2016-09-13 / Front Page

To demolish or sell?

Saco considering putting historic house slated for demolition on the market
By LIZ GOTTHELF
Staff Writer


The City of Saco is considering selling this property at 90 Temple St. The house is listed on the National Register of Historic Places. 
LIZ GOTTHELF/Journal Tribune The City of Saco is considering selling this property at 90 Temple St. The house is listed on the National Register of Historic Places. LIZ GOTTHELF/Journal Tribune SACO — A building with historic significance that the city once considered demolishing could soon be up for sale.

In January, the City of Saco took over ownership of a residential property at 90 Temple St. due to nonpayment of taxes. The home has been uninhabited since a fire occurred in the attic in 2012.

Built in 1890 in the Queen Anne style of architecture, the house is listed on the National Register of Historic Places. Its original owner, Alton Seavey, was a businessman who sold musical instruments and was a lover of the arts, according to documents provided by the city

The City Council discussed the matter briefly at a workshop Monday night, and although there was no vote taken, the general consensus was to try and sell the property.

The three-story home has a total of 3,900 square feet of space, and the second floor of the garage had been converted into an apartment. The house and garage sit on a quarter of an acre. The home is valued at $51,900, and the land is valued at $49,700.

The Fire Department was able to save the building in 2012, but in doing so, it had to break windows and put holes in the roof. The owner of the home never took steps to secure the building after the fire, according to city documents.

Snow and rain have entered the building, and mold is evident. There is also some fire damage inside the building and evidence of animals.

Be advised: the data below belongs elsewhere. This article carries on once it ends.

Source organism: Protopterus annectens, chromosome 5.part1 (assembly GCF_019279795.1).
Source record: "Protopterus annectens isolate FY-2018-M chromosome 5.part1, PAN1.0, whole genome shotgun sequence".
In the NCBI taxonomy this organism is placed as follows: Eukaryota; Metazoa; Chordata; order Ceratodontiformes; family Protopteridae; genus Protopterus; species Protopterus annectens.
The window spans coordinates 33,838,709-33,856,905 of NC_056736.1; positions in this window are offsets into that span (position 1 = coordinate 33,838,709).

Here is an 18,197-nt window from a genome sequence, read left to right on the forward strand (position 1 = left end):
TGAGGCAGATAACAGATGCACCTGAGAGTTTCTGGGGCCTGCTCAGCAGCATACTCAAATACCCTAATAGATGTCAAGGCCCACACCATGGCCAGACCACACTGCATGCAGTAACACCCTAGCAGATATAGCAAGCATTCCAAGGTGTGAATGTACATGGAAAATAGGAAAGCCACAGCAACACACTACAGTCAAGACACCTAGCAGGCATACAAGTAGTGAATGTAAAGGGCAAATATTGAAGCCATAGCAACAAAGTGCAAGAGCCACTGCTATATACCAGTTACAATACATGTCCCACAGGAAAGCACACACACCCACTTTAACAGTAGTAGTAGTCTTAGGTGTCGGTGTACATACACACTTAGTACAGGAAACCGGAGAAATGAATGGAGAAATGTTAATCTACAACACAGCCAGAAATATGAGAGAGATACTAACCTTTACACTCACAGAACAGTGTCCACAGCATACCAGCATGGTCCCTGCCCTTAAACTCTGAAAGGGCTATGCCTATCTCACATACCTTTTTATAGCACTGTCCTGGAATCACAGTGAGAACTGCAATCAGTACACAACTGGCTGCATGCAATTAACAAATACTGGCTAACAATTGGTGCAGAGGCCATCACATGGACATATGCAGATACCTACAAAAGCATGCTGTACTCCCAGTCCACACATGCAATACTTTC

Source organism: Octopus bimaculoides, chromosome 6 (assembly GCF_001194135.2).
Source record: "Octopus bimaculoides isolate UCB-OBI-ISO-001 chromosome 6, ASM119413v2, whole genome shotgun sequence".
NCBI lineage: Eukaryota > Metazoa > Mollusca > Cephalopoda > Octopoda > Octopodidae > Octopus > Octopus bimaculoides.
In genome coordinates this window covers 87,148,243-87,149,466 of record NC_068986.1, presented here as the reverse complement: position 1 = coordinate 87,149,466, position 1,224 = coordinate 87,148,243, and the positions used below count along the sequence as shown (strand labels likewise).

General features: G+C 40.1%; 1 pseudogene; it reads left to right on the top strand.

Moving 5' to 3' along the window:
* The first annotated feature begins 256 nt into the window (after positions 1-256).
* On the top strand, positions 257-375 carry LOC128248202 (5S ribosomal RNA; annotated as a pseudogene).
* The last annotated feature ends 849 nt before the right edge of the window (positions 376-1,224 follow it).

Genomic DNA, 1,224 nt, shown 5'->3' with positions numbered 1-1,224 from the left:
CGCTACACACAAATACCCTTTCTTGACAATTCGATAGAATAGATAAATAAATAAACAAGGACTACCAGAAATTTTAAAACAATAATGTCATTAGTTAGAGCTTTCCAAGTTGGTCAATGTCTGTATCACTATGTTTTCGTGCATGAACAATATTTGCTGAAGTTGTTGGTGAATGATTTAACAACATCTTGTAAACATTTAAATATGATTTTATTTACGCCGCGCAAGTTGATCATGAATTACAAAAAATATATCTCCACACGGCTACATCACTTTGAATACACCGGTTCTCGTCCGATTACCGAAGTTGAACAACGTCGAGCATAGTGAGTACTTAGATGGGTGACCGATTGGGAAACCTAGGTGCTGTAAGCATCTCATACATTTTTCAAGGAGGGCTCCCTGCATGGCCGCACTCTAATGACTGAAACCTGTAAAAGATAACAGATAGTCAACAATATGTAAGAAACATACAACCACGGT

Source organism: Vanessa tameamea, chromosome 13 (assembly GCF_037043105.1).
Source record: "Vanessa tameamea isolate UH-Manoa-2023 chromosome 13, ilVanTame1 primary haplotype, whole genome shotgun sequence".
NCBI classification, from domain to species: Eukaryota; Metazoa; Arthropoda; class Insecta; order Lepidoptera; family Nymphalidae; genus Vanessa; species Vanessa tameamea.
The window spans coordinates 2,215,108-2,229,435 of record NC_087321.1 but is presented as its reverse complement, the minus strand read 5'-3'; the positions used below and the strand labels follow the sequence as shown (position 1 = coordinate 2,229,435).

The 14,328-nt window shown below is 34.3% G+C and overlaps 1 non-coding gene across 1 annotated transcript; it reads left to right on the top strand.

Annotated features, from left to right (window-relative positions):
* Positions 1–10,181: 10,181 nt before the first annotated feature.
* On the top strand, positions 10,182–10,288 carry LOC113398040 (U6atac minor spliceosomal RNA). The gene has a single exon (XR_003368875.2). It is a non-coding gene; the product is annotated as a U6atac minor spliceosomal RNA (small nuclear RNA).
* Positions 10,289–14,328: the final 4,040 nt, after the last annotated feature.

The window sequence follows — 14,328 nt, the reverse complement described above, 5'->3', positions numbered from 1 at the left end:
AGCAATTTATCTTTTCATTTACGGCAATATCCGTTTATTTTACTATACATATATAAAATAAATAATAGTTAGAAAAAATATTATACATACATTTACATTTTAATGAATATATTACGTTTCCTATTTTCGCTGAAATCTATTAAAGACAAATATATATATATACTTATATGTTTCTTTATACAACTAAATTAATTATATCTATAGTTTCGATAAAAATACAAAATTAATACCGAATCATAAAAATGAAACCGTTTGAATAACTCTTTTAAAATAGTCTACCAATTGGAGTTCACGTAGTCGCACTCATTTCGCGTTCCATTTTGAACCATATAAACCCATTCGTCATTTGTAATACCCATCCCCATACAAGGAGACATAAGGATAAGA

In September 2013, the city filed a dangerous building action at York County Superior Court, and the owner and the bank failed to show up to court hearings, according to city documents. The city put a lien on the house in 2014.

In March 2015, the city received an order from Biddeford District Court allowing it to move forward with demolishing the house, and in June 2015, the City Council considered doing so.

At that time, Saco resident Beth Johnston asked the council not to demolish the building due to its historic significance. The council tabled the decision and requested that more research be conducted on the building .

The city acquired the property due to unpaid taxes last January. The cost to gut the building and remove all personal property and demolition waste is estimated at about $96,000; reframing the roof to make the building weather-tight would cost up to $50,000.

Earlier this month, the Planning Board recommended that the city sell the property through a bid process.

The City Council will vote on Sept. 19 whether to sell the property. If the city decides to sell, it could choose to ask for a minimum price or require that it be restored.

— Staff Writer Liz Gotthelf can be contacted at 282-1535, ext. 325 or egotthelf@journaltribune.com.

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